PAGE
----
Cyprus plays host to some culinary controversy. Those who are well-versed in infamous international dishes may be aware of the Cypriot dish known as “Ambelopoulia”. It’s been illegal in Cyprus since 1974, traditionally a grilled, pickled or boiled songbird, which the consumer is encouraged to swallow whole.
That shouldn’t detract from the more wholesome and mouth-watering Cypriot delicacies, however. Cyprus is home to some of the most delectable recipes in the world – many of which you might not have encountered before.
Here are a few to whet your appetite.
Pronounced “bum-yes”, Bamies are a small vegetarian dish designed as a side to accompany roasted or grilled mains.
Bamies are easy to make. The primary ingredient is okra, more commonly known in the UK as “ladies’ fingers”, which are collectively softened in a mixture of white vinegar and salt water for an hour or two before they’re sautéed in garlic and left to simmer in a rich tomato sauce.
Meze offer an authentic taste of the former Ottoman Empire. The name “meze” is a Turkish word meaning “taste” and “flavour”.
Generally, meze is a selection of small dishes tailored to accompany alcoholic drinks; think tapas as a good reference point. The most popular accompanying Cypriot beverage is Cyprus Brandy, served over ice.
You can expect a meze selection to include marinated olives, garlic bread and grilled halloumi, a cheese native to Cyprus. Examples of popular meze include Köfte, Falafel and Hummus, but the more adventurous varieties include stuffed grapevines and fish roe.
The etymological origin of “moussaka” is actually Arabic, which translates as “chilled”. Middle Eastern countries eat moussaka cold, but the Cypriots enjoy theirs piping hot, closer to our Western routes.
Aesthetically, moussaka may remind you of shepherd’s pie or lasagne. The Cypriot variety of the dish hails from the 1920s, when the popular Greek chef Tselementes whipped up a delightful version in which a layer of aubergines, sautéed in olive oil, was topped with a layer of ground lamb with puréed tomatoes, onion and garlic. He topped it off with a luscious layer of Béchamel sauce.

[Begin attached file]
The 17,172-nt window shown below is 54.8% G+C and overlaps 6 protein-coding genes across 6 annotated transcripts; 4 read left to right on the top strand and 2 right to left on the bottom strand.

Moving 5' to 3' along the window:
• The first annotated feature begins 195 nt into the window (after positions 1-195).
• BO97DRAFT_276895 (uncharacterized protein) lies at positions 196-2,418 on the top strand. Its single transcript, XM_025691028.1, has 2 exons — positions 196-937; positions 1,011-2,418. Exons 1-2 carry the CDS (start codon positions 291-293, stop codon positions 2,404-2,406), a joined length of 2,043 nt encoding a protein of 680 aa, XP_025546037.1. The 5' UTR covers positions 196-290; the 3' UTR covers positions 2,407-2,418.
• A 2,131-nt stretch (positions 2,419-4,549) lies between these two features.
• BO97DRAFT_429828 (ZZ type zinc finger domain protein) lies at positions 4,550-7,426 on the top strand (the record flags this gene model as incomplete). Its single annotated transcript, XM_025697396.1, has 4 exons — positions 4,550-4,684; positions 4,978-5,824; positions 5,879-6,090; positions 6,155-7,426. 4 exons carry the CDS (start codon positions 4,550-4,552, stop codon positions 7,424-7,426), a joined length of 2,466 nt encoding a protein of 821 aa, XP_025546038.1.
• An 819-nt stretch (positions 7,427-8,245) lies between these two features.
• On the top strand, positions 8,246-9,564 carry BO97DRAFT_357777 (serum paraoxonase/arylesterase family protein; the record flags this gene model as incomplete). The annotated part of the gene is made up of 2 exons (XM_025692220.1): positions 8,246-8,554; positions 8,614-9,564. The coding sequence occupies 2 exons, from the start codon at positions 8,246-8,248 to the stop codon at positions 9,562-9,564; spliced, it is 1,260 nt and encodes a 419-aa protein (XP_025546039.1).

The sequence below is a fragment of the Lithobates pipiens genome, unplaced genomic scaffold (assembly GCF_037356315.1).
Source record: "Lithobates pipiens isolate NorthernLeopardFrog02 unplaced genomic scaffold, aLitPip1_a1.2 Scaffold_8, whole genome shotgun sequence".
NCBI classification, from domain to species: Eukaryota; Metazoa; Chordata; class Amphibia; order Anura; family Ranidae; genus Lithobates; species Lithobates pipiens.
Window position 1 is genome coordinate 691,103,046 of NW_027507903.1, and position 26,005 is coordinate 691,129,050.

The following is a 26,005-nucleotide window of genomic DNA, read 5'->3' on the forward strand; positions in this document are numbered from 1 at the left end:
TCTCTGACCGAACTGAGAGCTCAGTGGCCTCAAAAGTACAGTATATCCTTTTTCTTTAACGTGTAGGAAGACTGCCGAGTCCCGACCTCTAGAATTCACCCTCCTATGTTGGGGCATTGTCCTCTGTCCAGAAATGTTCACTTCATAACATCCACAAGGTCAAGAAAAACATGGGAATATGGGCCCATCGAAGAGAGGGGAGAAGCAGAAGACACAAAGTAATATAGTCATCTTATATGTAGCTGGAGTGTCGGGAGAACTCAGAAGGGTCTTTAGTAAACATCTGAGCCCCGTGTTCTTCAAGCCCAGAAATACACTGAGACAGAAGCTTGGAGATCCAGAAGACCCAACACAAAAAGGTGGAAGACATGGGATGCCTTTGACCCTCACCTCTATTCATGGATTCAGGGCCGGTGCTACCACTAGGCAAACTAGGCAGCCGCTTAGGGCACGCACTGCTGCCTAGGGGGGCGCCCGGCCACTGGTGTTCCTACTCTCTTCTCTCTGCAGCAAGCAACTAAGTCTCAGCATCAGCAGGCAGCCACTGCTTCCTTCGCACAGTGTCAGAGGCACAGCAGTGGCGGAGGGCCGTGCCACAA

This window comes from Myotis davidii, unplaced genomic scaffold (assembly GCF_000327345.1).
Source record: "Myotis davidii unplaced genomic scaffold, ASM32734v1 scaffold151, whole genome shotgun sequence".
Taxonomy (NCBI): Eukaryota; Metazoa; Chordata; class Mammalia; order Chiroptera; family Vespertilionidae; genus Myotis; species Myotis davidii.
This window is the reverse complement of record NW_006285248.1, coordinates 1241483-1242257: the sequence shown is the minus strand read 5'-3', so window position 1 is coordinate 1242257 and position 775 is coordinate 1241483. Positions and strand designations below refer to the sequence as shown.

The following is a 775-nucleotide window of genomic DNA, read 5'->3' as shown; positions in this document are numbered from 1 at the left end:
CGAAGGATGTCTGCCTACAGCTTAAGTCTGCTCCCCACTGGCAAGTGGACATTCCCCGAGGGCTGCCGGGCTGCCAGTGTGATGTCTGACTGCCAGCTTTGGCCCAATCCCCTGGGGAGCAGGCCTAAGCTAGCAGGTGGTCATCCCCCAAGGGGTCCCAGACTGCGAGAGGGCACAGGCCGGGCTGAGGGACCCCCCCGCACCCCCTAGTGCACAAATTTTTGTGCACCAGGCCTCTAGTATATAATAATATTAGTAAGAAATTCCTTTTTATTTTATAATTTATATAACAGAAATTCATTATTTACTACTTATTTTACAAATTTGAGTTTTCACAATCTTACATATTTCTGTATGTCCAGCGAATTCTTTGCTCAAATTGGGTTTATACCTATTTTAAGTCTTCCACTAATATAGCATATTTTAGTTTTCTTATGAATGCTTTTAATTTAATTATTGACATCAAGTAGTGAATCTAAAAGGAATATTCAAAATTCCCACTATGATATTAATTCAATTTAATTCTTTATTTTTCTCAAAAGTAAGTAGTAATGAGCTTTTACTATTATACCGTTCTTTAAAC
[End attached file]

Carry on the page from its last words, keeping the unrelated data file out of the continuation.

Moussaka can be ordered at most Cypriot restaurants.
This traditional Cypriot food is a delicious dish of the crépinette variety. Crépinettes originate from French cuisine, small flattened sausage parcels seasoned with a variety of aromatic spices.
Sheftalia is a particularly delicious take on the crépinette formula. Instead of a skin, the sausage is “naked”, if you will, wrapped instead in caul fat. The sausage filling can be ground shoulder or leg of lamb, as well as the closer-to-home ingredient that is ground pork.
These scrumptious plat du jours are grilled on a Foukou, a traditional Cypriot barbecue.
Flaouna is a special Easter and Ramadan dish enjoyed seasonally, mainly by Orthodox Jewish and Muslim Cypriots. They function as a palatable dessert, a cheese-filled pastry with a sesame seed topping. The dough recipe is similar to English shortcrust pastry.
Flaounas are made on Good Friday, and are eaten to celebrate the end of lent. It’s a delightful part of family tradition. Anyone with a chance to try an authentic Cypriot flaouna is in for an ambrosial treat.
If you’re looking for the ultimate gourmet experience during a luxury break in Cyprus, Antara Palace is the place for you. All of our dishes are prepared by creative, experienced chefs who know how to tantalise your taste buds.